Recently, Heather Cox Richardson, history professor at Boston College, reported that the Texas Republican Party platform included calling for a vote “for the people of Texas to determine whether or not the State of Texas should reassert its status as an independent nation.” It seems that the idea of the secession of Texas raises its head nearly every year.
The following commentary was originally published in 2009 and has been modified only to bring some of the contemporary players into the picture.
It probably wouldn’t be so bad for the rest of this country to have Texas secede. Of course, we’d have to suspend construction of the fence between Texas and Mexico and move it north to separate Texas from New Mexico, Oklahoma, Arkansas, and Louisiana. When that happens, the Texas panhandle should be incorporated into Oklahoma, just so that state won’t have such an odd shape.
Of course, that would place Amarillo in Oklahoma, but Texas is too big anyway and can afford to lose a little section. The other positive aspect of annexing the panhandle to Oklahoma would be that the U.S. would still have good access cross country via Interstate 40, which follows the route of old U.S. 66 across that section of Texas, without having to pass through a foreign nation.
Also, the U.S. wouldn’t have to send another billion dollars into Texas the next time a hurricane wipes out the Gulf coast.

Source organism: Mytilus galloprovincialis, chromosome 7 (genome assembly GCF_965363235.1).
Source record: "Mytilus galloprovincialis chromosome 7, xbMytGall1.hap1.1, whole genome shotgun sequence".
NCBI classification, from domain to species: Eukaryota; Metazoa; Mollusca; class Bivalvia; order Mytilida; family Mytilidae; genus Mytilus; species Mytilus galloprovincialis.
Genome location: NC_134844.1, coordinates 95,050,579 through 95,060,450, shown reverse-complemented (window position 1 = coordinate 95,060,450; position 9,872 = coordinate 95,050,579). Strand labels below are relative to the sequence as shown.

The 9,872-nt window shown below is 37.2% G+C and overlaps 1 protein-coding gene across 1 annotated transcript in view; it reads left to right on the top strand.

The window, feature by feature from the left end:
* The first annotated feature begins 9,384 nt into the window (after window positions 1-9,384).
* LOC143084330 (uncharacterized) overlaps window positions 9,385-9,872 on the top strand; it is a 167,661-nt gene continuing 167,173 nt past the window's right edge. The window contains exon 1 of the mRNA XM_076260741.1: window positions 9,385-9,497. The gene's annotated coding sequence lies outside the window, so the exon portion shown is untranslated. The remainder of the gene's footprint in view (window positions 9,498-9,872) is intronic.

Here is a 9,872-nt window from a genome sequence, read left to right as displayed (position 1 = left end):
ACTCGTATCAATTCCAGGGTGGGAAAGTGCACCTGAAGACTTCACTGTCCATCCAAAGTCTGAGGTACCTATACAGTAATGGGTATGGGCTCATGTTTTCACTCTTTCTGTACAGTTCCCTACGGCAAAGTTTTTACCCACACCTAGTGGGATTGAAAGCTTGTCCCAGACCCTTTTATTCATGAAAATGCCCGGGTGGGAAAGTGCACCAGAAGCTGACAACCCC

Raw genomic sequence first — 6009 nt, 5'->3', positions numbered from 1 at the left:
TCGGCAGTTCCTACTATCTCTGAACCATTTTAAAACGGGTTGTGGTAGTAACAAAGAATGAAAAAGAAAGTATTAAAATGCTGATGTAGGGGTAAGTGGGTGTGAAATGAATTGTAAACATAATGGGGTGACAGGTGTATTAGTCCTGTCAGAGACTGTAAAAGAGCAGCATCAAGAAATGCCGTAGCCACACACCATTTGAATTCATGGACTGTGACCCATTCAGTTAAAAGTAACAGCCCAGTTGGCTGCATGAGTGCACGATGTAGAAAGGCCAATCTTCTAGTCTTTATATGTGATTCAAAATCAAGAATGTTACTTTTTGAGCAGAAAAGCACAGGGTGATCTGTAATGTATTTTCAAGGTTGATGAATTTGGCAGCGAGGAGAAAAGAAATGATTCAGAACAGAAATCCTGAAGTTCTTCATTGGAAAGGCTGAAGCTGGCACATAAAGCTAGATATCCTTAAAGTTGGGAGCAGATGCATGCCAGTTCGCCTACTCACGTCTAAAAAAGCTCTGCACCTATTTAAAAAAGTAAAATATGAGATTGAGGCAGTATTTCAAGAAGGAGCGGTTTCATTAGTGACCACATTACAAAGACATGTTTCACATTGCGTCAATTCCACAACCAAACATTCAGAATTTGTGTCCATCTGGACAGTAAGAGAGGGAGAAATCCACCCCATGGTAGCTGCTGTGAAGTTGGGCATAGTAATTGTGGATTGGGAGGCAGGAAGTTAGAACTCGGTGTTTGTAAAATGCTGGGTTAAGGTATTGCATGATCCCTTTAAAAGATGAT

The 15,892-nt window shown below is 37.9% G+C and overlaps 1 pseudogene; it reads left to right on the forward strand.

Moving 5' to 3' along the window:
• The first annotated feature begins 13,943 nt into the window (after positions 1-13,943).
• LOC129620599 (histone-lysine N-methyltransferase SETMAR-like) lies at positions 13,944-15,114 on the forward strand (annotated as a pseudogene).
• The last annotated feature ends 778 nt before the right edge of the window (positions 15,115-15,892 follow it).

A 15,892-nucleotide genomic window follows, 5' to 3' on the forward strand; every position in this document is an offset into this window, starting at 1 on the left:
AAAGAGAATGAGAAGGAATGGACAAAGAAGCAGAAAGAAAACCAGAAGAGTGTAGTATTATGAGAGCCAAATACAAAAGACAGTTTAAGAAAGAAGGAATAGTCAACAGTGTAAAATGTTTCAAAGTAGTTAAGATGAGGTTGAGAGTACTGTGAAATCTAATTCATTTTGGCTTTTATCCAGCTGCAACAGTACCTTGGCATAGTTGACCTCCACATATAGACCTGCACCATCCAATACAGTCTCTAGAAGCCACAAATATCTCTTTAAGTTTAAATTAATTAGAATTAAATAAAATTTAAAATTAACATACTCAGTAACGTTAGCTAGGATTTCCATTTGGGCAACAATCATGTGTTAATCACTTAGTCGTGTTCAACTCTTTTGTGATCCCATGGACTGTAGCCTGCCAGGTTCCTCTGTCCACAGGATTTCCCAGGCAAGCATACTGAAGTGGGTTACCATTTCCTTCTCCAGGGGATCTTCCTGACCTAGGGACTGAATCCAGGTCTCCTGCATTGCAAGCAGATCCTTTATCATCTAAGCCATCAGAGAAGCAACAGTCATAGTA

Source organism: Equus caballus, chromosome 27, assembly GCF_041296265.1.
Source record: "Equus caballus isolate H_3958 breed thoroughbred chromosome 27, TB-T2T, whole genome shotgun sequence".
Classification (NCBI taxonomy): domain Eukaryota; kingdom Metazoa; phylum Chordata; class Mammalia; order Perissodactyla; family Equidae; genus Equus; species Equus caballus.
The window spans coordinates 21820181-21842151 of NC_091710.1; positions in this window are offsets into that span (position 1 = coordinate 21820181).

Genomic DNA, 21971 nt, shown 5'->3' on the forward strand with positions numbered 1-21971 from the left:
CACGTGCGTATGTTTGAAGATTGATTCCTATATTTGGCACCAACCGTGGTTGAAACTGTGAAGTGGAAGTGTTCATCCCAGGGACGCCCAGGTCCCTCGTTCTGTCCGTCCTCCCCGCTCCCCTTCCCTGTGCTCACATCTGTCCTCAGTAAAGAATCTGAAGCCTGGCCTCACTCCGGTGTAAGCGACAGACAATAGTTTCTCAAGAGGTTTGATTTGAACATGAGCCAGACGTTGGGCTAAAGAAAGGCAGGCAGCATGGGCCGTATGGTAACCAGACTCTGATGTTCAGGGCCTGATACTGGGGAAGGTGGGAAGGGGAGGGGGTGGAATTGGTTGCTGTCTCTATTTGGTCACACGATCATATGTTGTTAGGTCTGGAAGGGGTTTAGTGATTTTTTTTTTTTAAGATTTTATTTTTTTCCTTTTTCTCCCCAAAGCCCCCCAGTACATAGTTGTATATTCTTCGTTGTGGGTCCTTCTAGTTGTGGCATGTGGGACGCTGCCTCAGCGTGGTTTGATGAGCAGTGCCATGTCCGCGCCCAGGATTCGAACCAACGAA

Look, what has Texas done for the U.S. recently? Texas gave us three presidents, none of whom was very competent at the job — and it provided a place where the last president to be assassinated was shot down. Texas has also given us Ted Cruz, several Congressmen who left in disgrace, (Jim Wright and Tom DeLay), and Enron. And of course, virtually every tornado that twists its way across the heartland is spawned in Texas. If Texas secedes, maybe we can impose an import duty on all tornados which originate there and enter our territory.
It would be pretty costly to build a fence to separate Texas from the rest of us, but if all Texans are as paranoid as the Texas legislature, we can probably convince them that the U.S. is about to invade and they will likely foot the bill for the fence.
Naturally, following secession, it will be necessary for this country to thoroughly vet all the residents there before we could ever be expected to issue any visas for them to come here since they would no longer be legal residents of the U.S. And we might even end up treating Texas like Cuba and simply refuse to do any business with them.
The Dallas Cowboys would have to form a new league in their newly independent country and they would be no more likely to play against U.S. teams than would the Canadians. The other professional sports teams — the Dallas Mavericks, Houston Astros, Houston Rockets, Houston Texans, San Antonio Spurs, and Texas Rangers — would all be out in the cold or looking to play other teams in their new “country.” Boy, would that be a hit on the prosperity of their professional sports!
The rest of the country would be a bit richer when 38 Texas congressmen are removed from the federal payroll. At $174,000 per person, the U.S. would be $6,612,000 richer every year. And considering how many natural disasters strike Texas and require federal funds to fix, we would probably be in the plus column. And it’s hard to see the downside of having 24 fewer Republican members of the House and two fewer Republican senators, especially when one of those is Ted Cruz.
Texas should fare pretty well as an independent country. There are 193 countries that are smaller in area than Texas, including France and Germany, and that would only change by 5 countries, with the panhandle given to Oklahoma.
Perhaps the only downside would be that Texans (or whatever they choose to call their new country) would be able to claim bragging rights for having the only three foreigners ever elected president of the United States.